“Lesson 19: I Am Thankful for My Eyes,” Primary 1 (2000), 60–62
“Lesson 19,” Primary 1, 60–62
To help each child appreciate his or her eyes and what they can do.
A Bible and a Book of Mormon.
A spool with a large hole and a shoelace or piece of string. (If you have a large class, you may want to bring more than one of each.)
A scarf or cloth for a blindfold.
Picture 1-43, Jesus Healing the Blind (Gospel Art Picture Kit 213; 62145); picture 1-44, Jesus Teaching in the Western Hemisphere (Gospel Art Picture Kit 316; 62380).
Make the necessary preparations for any Enrichment Activities you want to use.
Note to the teacher: Be sensitive to the feelings of any children in your class who have physical disabilities. Focus on the things their bodies can do, not on their disabilities.
Invite a child to give the opening prayer.
Explain that we have eyes so that we can read and learn, work and play, and see the beautiful earth.
Discuss with the children how their lives would be different if they could not see.
How would you eat your food?
How would you know what clothes to wear?
How would you find your way around your home?
Choose some of these activities to use during the lesson.
Invite the children to look carefully at each other’s eyes, eyelids, eyebrows, and eyelashes. Explain that our eyelids, eyebrows, and eyelashes help keep dirt, dust, and perspiration out of our eyes.
Before class, use a sharp object such as a pin to poke holes in a piece of paper in the outlines of a circle and a square. In class, blindfold the children one at a time and ask them to feel the bumps on the paper and tell what shapes they are. Explain that this is like braille, which is how blind people can read.
Using paper bags, make eyes that open and shut (see illustration below) for each child. Write on each paper bag I am thankful for my eyes. Have the children color the eyes and draw hair on their paper bags. Using the paper bag eyes, pantomime with the children times we open and shut our eyes, such as when we wake up or go to sleep, when we pray, and when we are frightened.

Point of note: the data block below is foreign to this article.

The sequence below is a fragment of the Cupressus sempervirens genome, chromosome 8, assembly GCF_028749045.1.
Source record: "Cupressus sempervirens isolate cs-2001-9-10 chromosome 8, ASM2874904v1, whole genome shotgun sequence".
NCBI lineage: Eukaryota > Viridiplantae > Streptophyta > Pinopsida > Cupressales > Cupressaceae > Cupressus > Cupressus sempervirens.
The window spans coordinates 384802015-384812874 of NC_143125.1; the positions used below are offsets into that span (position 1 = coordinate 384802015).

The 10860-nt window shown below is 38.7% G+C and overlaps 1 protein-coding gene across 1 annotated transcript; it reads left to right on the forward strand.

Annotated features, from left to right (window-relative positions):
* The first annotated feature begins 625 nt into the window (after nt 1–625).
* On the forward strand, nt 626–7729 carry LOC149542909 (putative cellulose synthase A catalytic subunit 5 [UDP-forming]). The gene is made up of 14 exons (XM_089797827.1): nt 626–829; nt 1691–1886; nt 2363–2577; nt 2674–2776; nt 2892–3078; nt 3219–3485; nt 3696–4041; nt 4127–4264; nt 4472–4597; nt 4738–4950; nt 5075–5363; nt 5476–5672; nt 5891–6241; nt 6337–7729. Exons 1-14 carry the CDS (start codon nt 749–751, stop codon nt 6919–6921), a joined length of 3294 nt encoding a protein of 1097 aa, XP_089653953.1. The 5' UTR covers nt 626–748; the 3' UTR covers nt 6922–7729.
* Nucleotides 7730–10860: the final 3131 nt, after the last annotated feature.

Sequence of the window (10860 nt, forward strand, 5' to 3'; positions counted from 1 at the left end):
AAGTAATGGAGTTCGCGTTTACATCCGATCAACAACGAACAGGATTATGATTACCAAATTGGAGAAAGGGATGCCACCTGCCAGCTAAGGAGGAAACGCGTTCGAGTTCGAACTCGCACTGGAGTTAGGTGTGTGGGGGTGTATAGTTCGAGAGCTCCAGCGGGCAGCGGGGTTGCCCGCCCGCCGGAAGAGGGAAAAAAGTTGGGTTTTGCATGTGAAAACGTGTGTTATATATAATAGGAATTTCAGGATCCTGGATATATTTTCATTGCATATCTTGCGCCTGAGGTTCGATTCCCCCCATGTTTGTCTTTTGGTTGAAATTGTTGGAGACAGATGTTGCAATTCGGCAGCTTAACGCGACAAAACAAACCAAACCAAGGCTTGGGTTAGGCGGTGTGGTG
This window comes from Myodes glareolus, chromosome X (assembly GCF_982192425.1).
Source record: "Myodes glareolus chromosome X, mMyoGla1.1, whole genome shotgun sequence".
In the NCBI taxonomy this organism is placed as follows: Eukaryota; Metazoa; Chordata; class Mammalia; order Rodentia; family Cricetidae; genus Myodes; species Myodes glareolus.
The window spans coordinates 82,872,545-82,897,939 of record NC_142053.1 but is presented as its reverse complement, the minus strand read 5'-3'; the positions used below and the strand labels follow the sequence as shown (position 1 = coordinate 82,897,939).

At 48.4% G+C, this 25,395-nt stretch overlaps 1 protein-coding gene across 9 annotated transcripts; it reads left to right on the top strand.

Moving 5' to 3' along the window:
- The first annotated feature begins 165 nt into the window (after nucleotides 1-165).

If possible, take the children on a nature walk outside. Ask them to fold their arms and be very quiet as they walk, so they can concentrate on using their eyes. When they come back to class, invite them to take turns telling what they saw.
Sing or say the words to “Popcorn Popping” (Children’s Songbook, p. 242). Explain that the blossoms on an apricot tree look like popcorn.
If you looked out the window, as it says in the song, would you see popcorn popping on an apricot tree? What do you see when you look out the window?
Let the children look out the window, or take them outside for a moment. Return to class and review what they saw.
What did you use to see these things? (Eyes.)
Explain that we should be thankful to Heavenly Father for our eyes.
Have the children stand and say the words to “Touch Your Eyes,” doing the actions indicated by the words:
Touch your eyes,
Touch your nose,
Touch your ears,
Touch your toes.
Stretch your hands
Way up high,
Toward the sky.
Put your hands
On your hair;
Sit down quietly
On your chair.
Show the children a small object. Explain that you are going to put it somewhere in the room, and they will have to use their eyes to find it. Have the children close their eyes, and put the object where it is visible but not too obvious. Have the children open their eyes and find the object without moving or making noise. Tell them to fold their arms when they have found the object. Remind the children they must be quiet and let others find the object with their eyes. Repeat as many times as desired.